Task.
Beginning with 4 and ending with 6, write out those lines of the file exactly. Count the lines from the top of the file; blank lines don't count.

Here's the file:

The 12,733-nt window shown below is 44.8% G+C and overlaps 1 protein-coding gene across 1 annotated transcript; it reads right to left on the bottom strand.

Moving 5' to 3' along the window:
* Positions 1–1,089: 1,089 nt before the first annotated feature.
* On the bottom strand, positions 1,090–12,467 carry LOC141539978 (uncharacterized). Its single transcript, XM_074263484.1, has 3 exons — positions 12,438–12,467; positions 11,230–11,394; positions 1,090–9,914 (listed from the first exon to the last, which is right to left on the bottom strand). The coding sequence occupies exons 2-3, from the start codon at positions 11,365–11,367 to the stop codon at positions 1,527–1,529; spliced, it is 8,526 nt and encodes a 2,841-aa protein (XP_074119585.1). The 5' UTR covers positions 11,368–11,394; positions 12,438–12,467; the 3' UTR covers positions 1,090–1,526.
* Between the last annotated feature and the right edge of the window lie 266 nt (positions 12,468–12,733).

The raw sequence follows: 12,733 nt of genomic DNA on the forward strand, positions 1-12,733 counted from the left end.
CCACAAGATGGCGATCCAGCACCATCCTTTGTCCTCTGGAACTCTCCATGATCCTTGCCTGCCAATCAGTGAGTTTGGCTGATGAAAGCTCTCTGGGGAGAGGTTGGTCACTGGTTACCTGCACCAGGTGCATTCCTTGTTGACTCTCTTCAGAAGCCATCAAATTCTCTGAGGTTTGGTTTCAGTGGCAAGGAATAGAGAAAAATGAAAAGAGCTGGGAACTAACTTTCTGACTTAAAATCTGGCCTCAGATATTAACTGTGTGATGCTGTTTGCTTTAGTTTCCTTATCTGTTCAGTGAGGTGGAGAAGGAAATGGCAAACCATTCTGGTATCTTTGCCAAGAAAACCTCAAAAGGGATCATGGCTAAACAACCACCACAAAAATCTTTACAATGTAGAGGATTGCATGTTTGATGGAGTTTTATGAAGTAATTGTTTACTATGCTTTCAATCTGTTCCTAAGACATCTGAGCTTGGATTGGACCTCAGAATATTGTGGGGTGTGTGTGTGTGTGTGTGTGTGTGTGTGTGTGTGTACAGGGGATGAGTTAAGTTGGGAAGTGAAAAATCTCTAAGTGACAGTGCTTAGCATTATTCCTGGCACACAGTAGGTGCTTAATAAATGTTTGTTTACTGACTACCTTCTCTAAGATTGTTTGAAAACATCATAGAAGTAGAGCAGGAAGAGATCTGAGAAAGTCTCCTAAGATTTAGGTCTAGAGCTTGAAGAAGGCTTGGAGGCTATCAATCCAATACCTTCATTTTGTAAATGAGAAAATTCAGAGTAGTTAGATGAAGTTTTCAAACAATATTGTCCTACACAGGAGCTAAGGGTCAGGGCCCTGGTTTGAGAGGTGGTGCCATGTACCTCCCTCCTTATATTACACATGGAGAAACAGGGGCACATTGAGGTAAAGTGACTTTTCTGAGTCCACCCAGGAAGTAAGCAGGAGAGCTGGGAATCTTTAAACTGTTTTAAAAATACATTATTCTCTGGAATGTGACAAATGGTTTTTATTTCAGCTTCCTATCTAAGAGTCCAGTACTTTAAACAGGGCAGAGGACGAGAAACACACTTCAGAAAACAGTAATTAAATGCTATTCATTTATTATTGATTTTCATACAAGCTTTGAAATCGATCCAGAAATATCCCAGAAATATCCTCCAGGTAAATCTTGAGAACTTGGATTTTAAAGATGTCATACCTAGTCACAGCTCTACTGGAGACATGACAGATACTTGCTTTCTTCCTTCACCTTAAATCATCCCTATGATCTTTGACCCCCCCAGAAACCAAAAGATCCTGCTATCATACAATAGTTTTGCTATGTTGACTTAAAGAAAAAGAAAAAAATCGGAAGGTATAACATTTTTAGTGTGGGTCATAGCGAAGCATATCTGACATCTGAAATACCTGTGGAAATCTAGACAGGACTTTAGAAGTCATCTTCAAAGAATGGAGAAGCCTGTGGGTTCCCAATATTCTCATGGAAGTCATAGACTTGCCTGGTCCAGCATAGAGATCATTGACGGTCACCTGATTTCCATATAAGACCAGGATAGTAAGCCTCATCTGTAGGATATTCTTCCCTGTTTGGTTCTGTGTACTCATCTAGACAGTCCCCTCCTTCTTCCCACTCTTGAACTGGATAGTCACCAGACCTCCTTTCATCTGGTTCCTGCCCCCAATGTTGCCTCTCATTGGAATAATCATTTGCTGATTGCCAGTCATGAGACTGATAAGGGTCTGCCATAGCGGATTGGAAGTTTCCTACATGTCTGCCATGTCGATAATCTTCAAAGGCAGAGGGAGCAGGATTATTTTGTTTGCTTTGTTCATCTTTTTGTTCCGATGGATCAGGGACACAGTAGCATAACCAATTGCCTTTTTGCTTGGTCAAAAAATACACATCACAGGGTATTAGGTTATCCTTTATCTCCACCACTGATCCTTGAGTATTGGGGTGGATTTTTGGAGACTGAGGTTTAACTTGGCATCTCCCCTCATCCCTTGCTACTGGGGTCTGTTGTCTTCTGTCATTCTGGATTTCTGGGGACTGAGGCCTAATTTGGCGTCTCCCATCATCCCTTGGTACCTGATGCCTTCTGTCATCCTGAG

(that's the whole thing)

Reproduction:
* On the bottom strand, positions 1,090–12,467 carry LOC141539978 (uncharacterized). Its single transcript, XM_074263484.1, has 3 exons — positions 12,438–12,467; positions 11,230–11,394; positions 1,090–9,914 (listed from the first exon to the last, which is right to left on the bottom strand). The coding sequence occupies exons 2-3, from the start codon at positions 11,365–11,367 to the stop codon at positions 1,527–1,529; spliced, it is 8,526 nt and encodes a 2,841-aa protein (XP_074119585.1). The 5' UTR covers positions 11,368–11,394; positions 12,438–12,467; the 3' UTR covers positions 1,090–1,526.
* Between the last annotated feature and the right edge of the window lie 266 nt (positions 12,468–12,733).

The raw sequence follows: 12,733 nt of genomic DNA on the forward strand, positions 1-12,733 counted from the left end.